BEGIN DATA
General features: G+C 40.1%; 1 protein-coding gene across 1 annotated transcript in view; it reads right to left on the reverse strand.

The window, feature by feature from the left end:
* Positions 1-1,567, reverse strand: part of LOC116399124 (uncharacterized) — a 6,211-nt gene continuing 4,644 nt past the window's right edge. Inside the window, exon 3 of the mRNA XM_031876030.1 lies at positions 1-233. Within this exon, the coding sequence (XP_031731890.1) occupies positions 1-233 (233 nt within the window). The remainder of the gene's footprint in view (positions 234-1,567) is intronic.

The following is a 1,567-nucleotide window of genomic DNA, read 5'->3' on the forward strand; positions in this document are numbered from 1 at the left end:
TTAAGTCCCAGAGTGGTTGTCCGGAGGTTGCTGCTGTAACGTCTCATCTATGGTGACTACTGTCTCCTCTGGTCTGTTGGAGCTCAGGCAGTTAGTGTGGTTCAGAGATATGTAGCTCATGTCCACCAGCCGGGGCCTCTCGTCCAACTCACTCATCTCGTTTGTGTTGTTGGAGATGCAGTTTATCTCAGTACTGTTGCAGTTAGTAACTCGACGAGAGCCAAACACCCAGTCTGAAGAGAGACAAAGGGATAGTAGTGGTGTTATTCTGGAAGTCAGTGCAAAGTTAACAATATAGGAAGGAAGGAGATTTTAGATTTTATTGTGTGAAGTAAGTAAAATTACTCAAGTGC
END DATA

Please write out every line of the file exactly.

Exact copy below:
General features: G+C 40.1%; 1 protein-coding gene across 1 annotated transcript in view; it reads right to left on the reverse strand.

The window, feature by feature from the left end:
* Positions 1-1,567, reverse strand: part of LOC116399124 (uncharacterized) — a 6,211-nt gene continuing 4,644 nt past the window's right edge. Inside the window, exon 3 of the mRNA XM_031876030.1 lies at positions 1-233. Within this exon, the coding sequence (XP_031731890.1) occupies positions 1-233 (233 nt within the window). The remainder of the gene's footprint in view (positions 234-1,567) is intronic.

The following is a 1,567-nucleotide window of genomic DNA, read 5'->3' on the forward strand; positions in this document are numbered from 1 at the left end:
TTAAGTCCCAGAGTGGTTGTCCGGAGGTTGCTGCTGTAACGTCTCATCTATGGTGACTACTGTCTCCTCTGGTCTGTTGGAGCTCAGGCAGTTAGTGTGGTTCAGAGATATGTAGCTCATGTCCACCAGCCGGGGCCTCTCGTCCAACTCACTCATCTCGTTTGTGTTGTTGGAGATGCAGTTTATCTCAGTACTGTTGCAGTTAGTAACTCGACGAGAGCCAAACACCCAGTCTGAAGAGAGACAAAGGGATAGTAGTGGTGTTATTCTGGAAGTCAGTGCAAAGTTAACAATATAGGAAGGAAGGAGATTTTAGATTTTATTGTGTGAAGTAAGTAAAATTACTCAAGTGC